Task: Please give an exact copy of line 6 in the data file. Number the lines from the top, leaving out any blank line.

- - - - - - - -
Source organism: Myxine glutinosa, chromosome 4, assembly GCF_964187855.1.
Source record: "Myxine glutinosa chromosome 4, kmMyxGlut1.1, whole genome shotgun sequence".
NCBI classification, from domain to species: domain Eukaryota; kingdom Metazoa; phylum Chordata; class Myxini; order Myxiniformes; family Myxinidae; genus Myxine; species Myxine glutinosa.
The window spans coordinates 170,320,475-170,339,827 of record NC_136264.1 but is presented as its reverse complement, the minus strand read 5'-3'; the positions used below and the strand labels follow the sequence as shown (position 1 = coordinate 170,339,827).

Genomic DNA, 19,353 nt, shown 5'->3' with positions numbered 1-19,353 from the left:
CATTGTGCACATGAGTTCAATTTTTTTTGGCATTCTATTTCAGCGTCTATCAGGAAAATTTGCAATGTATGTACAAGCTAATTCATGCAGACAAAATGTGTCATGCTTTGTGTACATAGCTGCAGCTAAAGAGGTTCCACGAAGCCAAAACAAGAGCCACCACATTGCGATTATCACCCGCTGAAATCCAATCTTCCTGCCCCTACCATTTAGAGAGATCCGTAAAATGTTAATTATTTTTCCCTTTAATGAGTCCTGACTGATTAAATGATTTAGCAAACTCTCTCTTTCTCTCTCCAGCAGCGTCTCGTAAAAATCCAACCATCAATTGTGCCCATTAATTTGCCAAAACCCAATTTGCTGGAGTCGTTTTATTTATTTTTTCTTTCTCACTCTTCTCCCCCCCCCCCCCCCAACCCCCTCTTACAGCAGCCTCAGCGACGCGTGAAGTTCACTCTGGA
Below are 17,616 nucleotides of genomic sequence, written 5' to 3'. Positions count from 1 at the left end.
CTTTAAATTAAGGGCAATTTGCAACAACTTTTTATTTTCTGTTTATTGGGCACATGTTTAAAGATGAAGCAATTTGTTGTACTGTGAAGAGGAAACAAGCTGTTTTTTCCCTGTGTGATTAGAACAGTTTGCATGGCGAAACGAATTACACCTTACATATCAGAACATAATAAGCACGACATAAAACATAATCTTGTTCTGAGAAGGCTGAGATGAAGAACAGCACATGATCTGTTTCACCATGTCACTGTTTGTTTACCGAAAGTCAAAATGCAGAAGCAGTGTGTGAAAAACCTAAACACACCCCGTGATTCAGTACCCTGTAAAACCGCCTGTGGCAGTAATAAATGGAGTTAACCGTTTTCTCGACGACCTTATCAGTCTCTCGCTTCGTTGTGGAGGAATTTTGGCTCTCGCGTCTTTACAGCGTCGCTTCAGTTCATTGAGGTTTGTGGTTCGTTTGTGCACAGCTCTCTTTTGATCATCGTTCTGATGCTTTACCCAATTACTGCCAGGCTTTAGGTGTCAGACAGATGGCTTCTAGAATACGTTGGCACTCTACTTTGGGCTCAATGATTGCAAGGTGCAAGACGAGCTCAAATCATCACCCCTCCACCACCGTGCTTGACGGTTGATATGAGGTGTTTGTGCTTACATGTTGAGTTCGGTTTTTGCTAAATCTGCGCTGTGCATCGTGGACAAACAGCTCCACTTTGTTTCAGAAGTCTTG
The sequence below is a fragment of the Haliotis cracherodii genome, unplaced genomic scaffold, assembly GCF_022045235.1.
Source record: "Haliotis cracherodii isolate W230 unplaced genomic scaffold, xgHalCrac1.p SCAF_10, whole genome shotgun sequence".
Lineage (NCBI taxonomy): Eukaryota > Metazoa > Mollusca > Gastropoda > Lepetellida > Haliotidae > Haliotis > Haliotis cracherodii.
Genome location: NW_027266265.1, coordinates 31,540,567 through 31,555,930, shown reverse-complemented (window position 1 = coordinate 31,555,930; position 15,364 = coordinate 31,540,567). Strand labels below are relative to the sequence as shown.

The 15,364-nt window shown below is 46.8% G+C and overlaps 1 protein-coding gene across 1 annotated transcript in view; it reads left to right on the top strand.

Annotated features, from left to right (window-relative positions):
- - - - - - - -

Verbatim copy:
CATTGTGCACATGAGTTCAATTTTTTTTGGCATTCTATTTCAGCGTCTATCAGGAAAATTTGCAATGTATGTACAAGCTAATTCATGCAGACAAAATGTGTCATGCTTTGTGTACATAGCTGCAGCTAAAGAGGTTCCACGAAGCCAAAACAAGAGCCACCACATTGCGATTATCACCCGCTGAAATCCAATCTTCCTGCCCCTACCATTTAGAGAGATCCGTAAAATGTTAATTATTTTTCCCTTTAATGAGTCCTGACTGATTAAATGATTTAGCAAACTCTCTCTTTCTCTCTCCAGCAGCGTCTCGTAAAAATCCAACCATCAATTGTGCCCATTAATTTGCCAAAACCCAATTTGCTGGAGTCGTTTTATTTATTTTTTCTTTCTCACTCTTCTCCCCCCCCCCCCCCCAACCCCCTCTTACAGCAGCCTCAGCGACGCGTGAAGTTCACTCTGGA